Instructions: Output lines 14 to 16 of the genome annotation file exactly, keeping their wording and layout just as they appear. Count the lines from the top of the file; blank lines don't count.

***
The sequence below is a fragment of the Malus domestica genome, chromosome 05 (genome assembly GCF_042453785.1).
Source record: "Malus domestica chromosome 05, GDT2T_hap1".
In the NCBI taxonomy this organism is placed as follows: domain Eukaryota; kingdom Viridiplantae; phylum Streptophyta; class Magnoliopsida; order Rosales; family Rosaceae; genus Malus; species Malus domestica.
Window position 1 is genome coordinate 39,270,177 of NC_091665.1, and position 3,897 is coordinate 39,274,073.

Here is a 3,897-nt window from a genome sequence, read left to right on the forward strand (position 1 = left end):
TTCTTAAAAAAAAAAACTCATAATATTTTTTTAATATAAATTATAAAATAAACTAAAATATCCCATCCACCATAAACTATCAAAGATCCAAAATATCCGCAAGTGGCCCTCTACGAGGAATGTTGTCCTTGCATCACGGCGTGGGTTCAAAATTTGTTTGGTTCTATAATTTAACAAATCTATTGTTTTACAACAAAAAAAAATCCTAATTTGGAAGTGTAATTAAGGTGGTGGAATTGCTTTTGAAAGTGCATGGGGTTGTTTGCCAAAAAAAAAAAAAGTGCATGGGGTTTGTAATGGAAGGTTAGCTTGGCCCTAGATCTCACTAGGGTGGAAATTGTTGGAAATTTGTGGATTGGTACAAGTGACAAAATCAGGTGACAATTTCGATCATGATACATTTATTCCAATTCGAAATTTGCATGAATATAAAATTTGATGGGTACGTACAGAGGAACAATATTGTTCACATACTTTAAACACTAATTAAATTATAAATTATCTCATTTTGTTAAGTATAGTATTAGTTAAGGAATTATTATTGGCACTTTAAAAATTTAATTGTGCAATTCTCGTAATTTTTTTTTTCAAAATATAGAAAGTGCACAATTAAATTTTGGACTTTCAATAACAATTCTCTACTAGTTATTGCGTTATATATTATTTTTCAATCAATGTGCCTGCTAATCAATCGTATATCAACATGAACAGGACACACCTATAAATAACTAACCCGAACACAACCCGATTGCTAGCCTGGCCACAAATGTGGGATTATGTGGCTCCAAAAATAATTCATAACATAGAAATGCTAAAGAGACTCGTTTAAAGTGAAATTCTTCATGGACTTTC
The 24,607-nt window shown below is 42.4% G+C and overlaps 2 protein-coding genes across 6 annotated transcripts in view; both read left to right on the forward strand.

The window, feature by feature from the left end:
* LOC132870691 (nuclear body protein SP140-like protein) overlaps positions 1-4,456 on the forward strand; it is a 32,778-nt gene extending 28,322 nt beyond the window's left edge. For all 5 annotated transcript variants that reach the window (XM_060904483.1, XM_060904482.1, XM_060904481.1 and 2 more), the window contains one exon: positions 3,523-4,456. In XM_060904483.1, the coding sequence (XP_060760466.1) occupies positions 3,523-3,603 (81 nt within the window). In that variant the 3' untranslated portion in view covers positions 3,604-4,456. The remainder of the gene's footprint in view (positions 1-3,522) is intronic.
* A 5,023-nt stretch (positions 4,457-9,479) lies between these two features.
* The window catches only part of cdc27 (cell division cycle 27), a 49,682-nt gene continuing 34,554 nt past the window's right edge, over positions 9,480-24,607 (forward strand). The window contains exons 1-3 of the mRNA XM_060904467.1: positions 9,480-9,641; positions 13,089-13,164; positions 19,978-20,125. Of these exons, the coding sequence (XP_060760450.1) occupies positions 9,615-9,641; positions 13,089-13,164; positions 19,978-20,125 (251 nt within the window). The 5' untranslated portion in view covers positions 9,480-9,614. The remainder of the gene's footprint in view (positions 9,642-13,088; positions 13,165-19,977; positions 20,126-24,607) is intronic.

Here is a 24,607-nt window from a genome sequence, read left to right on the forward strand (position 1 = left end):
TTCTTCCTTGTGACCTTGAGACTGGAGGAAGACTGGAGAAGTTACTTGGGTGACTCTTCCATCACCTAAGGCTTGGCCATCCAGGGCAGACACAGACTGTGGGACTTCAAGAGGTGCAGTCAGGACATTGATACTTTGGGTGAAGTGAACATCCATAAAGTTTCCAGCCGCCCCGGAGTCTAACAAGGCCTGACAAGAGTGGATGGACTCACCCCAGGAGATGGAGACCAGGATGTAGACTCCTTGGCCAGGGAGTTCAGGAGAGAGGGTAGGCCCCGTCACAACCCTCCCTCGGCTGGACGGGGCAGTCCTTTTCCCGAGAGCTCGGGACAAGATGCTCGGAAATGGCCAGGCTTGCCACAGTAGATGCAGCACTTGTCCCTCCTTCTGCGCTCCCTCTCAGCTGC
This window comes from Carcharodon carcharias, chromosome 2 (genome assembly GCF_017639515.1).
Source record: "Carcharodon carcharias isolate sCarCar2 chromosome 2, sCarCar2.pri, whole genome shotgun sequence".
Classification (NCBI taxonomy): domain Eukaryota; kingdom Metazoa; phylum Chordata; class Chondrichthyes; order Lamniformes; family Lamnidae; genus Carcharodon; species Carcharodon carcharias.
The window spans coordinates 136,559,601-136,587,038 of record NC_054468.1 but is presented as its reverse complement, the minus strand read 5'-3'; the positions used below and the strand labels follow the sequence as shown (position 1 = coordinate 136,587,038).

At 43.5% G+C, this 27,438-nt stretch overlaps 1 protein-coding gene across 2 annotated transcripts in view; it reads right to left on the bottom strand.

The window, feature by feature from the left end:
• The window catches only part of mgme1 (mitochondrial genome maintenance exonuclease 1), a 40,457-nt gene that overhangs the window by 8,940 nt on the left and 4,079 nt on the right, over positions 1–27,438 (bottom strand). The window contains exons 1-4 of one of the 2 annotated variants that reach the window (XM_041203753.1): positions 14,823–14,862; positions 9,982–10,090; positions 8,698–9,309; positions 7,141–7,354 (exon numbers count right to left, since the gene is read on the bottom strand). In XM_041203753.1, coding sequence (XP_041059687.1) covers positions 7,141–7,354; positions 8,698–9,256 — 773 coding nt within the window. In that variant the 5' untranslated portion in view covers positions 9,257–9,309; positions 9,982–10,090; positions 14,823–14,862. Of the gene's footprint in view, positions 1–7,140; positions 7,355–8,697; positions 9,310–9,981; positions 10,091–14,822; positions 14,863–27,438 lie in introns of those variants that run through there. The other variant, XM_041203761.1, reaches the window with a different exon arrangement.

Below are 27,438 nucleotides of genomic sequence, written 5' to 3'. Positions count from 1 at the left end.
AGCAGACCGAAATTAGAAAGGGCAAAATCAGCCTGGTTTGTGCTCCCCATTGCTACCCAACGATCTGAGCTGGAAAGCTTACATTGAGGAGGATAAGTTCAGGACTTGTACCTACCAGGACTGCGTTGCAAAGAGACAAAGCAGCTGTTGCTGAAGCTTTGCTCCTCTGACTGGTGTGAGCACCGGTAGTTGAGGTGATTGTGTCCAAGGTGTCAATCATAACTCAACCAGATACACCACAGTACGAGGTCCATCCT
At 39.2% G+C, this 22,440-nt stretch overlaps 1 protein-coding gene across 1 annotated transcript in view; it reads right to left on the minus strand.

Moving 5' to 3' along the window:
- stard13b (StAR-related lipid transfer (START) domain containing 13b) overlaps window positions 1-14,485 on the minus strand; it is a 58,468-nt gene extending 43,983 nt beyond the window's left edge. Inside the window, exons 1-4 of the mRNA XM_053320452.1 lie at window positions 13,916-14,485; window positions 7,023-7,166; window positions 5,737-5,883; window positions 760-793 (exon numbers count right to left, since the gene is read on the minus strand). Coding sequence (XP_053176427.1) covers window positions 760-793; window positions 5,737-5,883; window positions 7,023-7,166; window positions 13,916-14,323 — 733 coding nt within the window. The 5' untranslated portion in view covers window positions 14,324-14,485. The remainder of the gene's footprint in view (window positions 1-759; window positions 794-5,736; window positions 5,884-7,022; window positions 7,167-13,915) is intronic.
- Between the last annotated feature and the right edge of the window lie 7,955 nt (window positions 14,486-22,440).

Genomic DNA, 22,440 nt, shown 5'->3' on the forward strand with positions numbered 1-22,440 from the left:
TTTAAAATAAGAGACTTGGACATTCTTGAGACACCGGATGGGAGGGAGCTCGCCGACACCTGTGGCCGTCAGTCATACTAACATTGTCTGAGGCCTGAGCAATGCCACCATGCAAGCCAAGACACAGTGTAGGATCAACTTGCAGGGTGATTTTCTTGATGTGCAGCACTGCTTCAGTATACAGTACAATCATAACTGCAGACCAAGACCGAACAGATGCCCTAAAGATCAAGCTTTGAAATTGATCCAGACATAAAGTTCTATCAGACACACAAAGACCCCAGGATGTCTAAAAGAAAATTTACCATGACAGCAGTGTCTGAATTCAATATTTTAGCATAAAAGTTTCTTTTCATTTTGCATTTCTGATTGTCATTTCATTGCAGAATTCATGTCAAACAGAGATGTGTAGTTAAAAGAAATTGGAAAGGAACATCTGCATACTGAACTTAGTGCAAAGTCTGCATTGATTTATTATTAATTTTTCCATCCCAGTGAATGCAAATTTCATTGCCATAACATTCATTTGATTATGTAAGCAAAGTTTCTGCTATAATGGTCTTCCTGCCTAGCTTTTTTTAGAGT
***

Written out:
This window comes from Carcharodon carcharias, chromosome 2 (genome assembly GCF_017639515.1).
Source record: "Carcharodon carcharias isolate sCarCar2 chromosome 2, sCarCar2.pri, whole genome shotgun sequence".
Classification (NCBI taxonomy): domain Eukaryota; kingdom Metazoa; phylum Chordata; class Chondrichthyes; order Lamniformes; family Lamnidae; genus Carcharodon; species Carcharodon carcharias.